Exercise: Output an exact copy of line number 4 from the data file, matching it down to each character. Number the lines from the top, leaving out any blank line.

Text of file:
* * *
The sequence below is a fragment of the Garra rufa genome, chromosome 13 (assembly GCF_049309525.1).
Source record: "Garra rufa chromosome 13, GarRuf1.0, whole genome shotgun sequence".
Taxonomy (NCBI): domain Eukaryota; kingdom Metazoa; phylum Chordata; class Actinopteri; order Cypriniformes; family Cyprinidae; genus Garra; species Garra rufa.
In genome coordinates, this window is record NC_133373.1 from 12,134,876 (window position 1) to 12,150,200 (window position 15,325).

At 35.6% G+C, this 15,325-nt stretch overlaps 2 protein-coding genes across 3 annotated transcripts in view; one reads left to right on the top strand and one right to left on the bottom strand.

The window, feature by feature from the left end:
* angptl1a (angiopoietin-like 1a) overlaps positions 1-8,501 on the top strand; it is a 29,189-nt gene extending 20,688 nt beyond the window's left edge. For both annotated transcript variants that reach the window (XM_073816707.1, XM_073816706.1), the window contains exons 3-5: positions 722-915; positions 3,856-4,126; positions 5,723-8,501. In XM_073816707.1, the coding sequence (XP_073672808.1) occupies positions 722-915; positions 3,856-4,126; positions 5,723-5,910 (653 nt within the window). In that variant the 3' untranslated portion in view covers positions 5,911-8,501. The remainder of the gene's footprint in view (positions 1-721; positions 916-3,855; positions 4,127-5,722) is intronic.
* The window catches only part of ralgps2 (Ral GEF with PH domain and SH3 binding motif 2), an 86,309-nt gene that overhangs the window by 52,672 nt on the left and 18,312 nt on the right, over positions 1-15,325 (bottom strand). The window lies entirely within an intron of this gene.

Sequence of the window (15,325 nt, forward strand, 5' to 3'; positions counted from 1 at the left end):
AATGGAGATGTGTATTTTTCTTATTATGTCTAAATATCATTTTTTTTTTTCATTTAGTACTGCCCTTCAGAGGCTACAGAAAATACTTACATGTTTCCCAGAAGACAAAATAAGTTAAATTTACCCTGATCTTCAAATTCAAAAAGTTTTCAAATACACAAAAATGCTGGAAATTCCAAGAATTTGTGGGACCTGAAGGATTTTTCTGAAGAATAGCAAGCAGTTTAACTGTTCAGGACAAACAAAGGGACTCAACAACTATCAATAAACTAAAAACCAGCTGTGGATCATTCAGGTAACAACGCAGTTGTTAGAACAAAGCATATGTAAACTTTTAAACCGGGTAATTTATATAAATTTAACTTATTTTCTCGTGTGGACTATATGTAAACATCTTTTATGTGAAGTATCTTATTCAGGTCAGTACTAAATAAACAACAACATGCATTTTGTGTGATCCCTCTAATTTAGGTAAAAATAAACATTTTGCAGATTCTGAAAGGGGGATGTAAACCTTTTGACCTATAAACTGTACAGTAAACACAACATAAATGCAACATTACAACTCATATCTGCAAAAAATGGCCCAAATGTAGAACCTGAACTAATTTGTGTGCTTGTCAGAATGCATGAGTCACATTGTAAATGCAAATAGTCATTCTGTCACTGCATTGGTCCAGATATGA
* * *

In genome coordinates, this window is record NC_133373.1 from 12,134,876 (window position 1) to 12,150,200 (window position 15,325).